BY MICHAEL H. HURWITZ
A company officer who is responsible for overseeing his company’s pension plan discovers possible wrongdoing in the management of the pension plan, including an effort to hide the fact that the company had failed to make a required contribution to the plan.
He promptly notifies senior management about his discovery. He then sends a letter to the U.S. Securities and Exchange Commission (SEC).
How does management react to the news of possible wrongdoing in the pension plan?
A few hours after the officer alerts management of the problem, he receives a letter of reprimand from the company’s CEO. A few days later, the CEO orders the company’s lawyer to launch an investigation into whether the officer had failed to report certain payroll problems to management. The CEO also begins stripping the officer of many of his responsibilities. Finally, two months later, the company decides to fire its human resources personnel, including the officer.
This is what is charged in a 2011 complaint for wrongful dismissal filed by the officer in the U.S. District Court for the District of Connecticut (Kramer v. Trans-Lux Corp.).
While the case is still pending before the court, the judge in this case recently issued an important ruling that sends a strong message to employers who may think about taking retaliatory action against whistleblowing employees.
In his lawsuit, the officer sought to take advantage of the new anti-retaliation provision of the federal securities laws enacted in 2010 as part of the major overhaul of the nation’s financial and regulatory systems.
This provision declares that it is illegal for an employer to retaliate against an employee who reports possible wrongdoing to the SEC or assists the agency in its efforts to stop the wrongdoing. The law also prohibits an employer from retaliating against an employee who “make(s) disclosures that are required or protected” under the federal securities laws or the Sarbanes-Oxley Act, regardless of whether the employee contacted the SEC about his suspicions of wrongdoing.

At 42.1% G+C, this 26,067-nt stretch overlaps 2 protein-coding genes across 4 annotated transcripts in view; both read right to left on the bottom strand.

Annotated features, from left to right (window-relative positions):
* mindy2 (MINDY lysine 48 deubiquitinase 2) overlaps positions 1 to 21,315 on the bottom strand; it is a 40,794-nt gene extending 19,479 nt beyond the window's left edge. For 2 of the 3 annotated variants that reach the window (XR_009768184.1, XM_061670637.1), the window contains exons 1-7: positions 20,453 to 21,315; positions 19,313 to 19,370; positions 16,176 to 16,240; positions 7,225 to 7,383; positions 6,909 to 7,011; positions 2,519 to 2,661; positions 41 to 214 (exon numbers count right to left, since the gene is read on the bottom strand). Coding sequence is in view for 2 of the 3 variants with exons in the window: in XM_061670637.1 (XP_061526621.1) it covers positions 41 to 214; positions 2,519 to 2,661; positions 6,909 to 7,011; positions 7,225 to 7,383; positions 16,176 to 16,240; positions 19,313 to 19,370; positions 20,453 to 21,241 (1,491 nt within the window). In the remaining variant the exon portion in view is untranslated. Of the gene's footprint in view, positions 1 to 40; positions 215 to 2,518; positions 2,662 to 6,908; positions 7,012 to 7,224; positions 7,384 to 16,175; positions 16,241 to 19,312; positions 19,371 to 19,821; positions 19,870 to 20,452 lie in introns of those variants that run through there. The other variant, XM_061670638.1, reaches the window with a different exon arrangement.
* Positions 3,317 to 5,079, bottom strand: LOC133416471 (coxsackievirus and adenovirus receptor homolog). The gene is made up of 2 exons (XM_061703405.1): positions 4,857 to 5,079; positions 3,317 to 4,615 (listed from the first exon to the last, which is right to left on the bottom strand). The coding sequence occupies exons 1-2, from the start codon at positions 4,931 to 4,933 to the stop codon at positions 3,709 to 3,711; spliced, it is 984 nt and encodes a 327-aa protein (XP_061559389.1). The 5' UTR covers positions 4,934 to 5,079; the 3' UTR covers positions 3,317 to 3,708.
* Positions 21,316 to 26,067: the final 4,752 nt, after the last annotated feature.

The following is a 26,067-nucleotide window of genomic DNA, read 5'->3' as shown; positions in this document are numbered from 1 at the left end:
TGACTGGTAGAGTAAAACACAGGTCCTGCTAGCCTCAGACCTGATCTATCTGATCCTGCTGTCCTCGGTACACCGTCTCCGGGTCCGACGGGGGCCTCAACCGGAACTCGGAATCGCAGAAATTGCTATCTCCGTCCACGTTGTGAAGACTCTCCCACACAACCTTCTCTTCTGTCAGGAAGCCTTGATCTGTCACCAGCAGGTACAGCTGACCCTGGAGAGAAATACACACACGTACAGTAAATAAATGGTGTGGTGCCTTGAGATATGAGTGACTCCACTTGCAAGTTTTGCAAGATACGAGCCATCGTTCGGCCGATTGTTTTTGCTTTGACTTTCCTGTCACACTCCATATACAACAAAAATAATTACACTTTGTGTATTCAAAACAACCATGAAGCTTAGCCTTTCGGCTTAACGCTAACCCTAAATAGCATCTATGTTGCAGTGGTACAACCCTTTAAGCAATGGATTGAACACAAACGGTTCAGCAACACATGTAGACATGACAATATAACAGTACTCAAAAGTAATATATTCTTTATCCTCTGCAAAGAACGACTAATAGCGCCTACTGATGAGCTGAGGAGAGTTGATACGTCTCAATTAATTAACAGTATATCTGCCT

The law thus protects an employee of a public company who reports information she reasonably believes constitutes a violation of the securities laws to her supervisor or other senior-level employees even if the person does not forward the information to the SEC. If the employee proves her case, she is entitled to reinstatement with the same seniority status that she would have had but for the discrimination, as well as two times the amount of back pay (plus interest) otherwise owed to the employee and compensation for her litigation costs and attorney fees.
In Kramer v. Trans-Lux, the company argued that the anti-retaliation protections did not apply because the officer had not provided his information to the SEC in the manner prescribed under the agency’s rules. Judge Stefan Underhill rejected this argument, noting that Trans-Lux’s interpretation “would dramatically narrow the available protections available to potential whistleblowers” and that “(s)uch a reading seems inconsistent with the goal of the (law), which was to improve the accountability and transparency of the financial system and create new incentives and protections for whistleblowers (internal citations omitted].”
Rather, Underhill ruled that all that is required to obtain the protection of the anti-retaliation provisions is that the employee “possessed a reasonable belief that the information provided relates to a possible securities law violation.” The judge concluded that the anti-retaliation protections applied because the officer had a reasonable belief that wrongdoing was occurring when he reported his suspicions to senior management and to the SEC.
When company leadership punishes an employee who reports wrongdoing, whether to senior management or to the SEC, they are not only violating the law, they also are injuring those they have a legal responsibility to protect: the company’s investors and the beneficiaries of its pension and retirement plans.
Most companies recognize the critical value of having an internal compliance system where employees can report evidence of possible malfeasance without fear of losing their job or being blacklisted. The anti-retaliation protections merely serve to reinforce a corporate culture that has zero toleration for financial or other misconduct.
However, for those companies that place personal interests over those of their investors and pension beneficiaries, the anti-retaliation provisions of the new law and Underhill’s ruling in Kramer v. Trans-Lux will serve as a clear warning that the law will not tolerate efforts to silence employees through a culture of intimidation and fear.
Michael H. Hurwitz is a Bridgeport, Conn., native and senior counsel in the SEC Office of the Whistleblower, which oversees the agency’s new program to financially reward people who provide evidence of securities fraud.